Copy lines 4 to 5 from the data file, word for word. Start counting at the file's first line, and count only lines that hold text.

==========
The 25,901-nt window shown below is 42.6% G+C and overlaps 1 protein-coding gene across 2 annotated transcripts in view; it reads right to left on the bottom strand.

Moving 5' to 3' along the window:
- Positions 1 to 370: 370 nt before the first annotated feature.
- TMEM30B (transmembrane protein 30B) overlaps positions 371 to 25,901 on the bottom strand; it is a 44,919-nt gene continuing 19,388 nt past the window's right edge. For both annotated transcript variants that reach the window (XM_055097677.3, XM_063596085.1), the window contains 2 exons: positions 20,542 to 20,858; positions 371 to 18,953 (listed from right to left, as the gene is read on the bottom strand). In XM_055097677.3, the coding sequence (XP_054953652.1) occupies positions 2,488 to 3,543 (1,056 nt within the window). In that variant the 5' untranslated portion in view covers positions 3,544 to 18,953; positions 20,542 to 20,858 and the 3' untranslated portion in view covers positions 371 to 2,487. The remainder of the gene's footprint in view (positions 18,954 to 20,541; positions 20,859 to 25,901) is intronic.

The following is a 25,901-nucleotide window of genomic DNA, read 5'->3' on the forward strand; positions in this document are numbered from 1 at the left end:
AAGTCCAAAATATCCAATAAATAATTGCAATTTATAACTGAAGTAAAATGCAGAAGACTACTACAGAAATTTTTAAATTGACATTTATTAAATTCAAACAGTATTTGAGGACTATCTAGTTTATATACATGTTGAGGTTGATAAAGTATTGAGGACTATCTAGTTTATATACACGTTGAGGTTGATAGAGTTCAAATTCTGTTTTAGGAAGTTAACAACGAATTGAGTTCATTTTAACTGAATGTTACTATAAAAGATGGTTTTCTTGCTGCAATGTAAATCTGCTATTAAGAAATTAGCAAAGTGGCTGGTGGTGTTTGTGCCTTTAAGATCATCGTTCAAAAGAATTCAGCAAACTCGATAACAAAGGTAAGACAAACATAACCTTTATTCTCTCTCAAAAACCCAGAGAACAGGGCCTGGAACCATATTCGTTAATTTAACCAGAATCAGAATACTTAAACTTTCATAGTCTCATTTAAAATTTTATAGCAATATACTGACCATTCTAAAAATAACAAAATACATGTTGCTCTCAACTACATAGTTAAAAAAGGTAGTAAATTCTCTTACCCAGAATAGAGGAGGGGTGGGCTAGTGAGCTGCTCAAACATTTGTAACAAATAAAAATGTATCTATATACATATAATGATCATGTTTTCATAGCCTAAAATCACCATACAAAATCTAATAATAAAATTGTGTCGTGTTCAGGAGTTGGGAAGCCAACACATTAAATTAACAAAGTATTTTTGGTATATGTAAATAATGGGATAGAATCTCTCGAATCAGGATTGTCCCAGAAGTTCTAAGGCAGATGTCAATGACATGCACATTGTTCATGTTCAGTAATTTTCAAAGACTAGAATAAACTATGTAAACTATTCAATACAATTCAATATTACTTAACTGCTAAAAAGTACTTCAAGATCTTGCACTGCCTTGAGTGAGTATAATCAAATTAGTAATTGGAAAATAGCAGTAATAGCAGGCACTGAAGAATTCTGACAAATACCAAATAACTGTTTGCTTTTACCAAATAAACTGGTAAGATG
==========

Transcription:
- TMEM30B (transmembrane protein 30B) overlaps positions 371 to 25,901 on the bottom strand; it is a 44,919-nt gene continuing 19,388 nt past the window's right edge. For both annotated transcript variants that reach the window (XM_055097677.3, XM_063596085.1), the window contains 2 exons: positions 20,542 to 20,858; positions 371 to 18,953 (listed from right to left, as the gene is read on the bottom strand). In XM_055097677.3, the coding sequence (XP_054953652.1) occupies positions 2,488 to 3,543 (1,056 nt within the window). In that variant the 5' untranslated portion in view covers positions 3,544 to 18,953; positions 20,542 to 20,858 and the 3' untranslated portion in view covers positions 371 to 2,487. The remainder of the gene's footprint in view (positions 18,954 to 20,541; positions 20,859 to 25,901) is intronic.

The following is a 25,901-nucleotide window of genomic DNA, read 5'->3' on the forward strand; positions in this document are numbered from 1 at the left end: